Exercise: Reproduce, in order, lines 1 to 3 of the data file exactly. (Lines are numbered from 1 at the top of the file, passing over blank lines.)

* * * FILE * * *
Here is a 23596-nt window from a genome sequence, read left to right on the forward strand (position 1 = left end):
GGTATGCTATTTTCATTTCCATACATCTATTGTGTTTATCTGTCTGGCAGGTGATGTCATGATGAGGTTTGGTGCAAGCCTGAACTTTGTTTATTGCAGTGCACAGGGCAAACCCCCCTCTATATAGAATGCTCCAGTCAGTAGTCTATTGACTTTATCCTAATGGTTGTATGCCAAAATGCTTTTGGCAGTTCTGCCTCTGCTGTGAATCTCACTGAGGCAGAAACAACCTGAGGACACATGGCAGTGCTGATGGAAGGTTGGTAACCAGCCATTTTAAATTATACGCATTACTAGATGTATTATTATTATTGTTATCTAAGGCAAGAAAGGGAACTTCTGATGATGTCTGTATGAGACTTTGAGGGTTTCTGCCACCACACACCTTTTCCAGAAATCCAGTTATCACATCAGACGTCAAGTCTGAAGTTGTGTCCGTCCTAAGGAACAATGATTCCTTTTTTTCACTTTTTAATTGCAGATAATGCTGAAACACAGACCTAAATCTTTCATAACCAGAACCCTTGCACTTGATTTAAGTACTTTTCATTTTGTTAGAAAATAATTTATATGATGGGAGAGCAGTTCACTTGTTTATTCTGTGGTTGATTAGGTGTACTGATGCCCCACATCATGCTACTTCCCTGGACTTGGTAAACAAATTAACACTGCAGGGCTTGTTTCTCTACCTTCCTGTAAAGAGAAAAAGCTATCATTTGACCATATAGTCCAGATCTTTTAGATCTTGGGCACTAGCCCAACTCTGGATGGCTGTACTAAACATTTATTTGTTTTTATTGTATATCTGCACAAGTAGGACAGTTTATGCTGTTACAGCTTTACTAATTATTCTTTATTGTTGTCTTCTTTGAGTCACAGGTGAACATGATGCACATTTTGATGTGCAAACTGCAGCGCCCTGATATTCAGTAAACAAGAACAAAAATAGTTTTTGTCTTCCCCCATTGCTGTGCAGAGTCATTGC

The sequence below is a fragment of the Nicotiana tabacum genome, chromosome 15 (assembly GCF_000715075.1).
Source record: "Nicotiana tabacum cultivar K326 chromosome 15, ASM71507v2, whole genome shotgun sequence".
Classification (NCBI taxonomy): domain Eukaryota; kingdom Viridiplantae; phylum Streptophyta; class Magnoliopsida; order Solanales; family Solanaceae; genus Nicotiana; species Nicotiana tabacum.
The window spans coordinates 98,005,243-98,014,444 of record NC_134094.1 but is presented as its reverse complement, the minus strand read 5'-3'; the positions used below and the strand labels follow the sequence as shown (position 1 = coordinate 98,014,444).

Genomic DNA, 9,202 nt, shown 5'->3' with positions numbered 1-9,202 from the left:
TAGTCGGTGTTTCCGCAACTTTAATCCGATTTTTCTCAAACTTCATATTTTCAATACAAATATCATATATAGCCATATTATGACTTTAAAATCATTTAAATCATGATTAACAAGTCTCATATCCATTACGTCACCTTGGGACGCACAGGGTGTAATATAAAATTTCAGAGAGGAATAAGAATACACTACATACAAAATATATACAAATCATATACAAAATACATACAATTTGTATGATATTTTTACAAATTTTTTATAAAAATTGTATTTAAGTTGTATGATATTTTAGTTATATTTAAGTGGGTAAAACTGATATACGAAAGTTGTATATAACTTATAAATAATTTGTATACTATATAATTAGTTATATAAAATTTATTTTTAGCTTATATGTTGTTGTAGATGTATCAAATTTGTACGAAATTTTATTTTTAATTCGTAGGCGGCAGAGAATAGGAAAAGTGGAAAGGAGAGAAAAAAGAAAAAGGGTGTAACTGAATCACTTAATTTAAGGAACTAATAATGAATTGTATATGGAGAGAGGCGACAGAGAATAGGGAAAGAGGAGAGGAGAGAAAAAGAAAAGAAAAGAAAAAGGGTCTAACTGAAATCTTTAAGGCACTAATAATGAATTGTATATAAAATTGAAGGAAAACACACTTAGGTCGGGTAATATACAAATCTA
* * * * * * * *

Here is a 23596-nt window from a genome sequence, read left to right on the forward strand (position 1 = left end):
GGTATGCTATTTTCATTTCCATACATCTATTGTGTTTATCTGTCTGGCAGGTGATGTCATGATGAGGTTTGGTGCAAGCCTGAACTTTGTTTATTGCAGTGCACAGGGCAAACCCCCCTCTATATAGAATGCTCCAGTCAGTAGTCTATTGACTTTATCCTAATGGTTGTATGCCAAAATGCTTTTGGCAGTTCTGCCTCTGCTGTGAATCTCACTGAGGCAGAAACAACCTGAGGACACATGGCAGTGCTGATGGAAGGTTGGTAACCAGCCATTTTAAATTATACGCATTACTAGATGTATTATTATTATTGTTATCTAAGGCAAGAAAGGGAACTTCTGATGATGTCTGTATGAGACTTTGAGGGTTTCTGCCACCACACACCTTTTCCAGAAATCCAGTTATCACATCAGACGTCAAGTCTGAAGTTGTGTCCGTCCTAAGGAACAATGATTCCTTTTTTTCACTTTTTAATTGCAGATAATGCTGAAACACAGACCTAAATCTTTCATAACCAGAACCCTTGCACTTGATTTAAGTACTTTTCATTTTGTTAGAAAATAATTTATATGATGGGAGAGCAGTTCACTTGTTTATTCTGTGGTTGATTAGGTGTACTGATGCCCCACATCATGCTACTTCCCTGGACTTGGTAAACAAATTAACACTGCAGGGCTTGTTTCTCTACCTTCCTGTAAAGAGAAAAAGCTATCATTTGACCATATAGTCCAGATCTTTTAGATCTTGGGCACTAGCCCAACTCTGGATGGCTGTACTAAACATTTATTTGTTTTTATTGTATATCTGCACAAGTAGGACAGTTTATGCTGTTACAGCTTTACTAATTATTCTTTATTGTTGTCTTCTTTGAGTCACAGGTGAACATGATGCACATTTTGATGTGCAAACTGCAGCGCCCTGATATTCAGTAAACAAGAACAAAAATAGTTTTTGTCTTCCCCCATTGCTGTGCAGAGTCATTGC

The sequence below is a fragment of the Nicotiana tabacum genome, chromosome 15 (assembly GCF_000715075.1).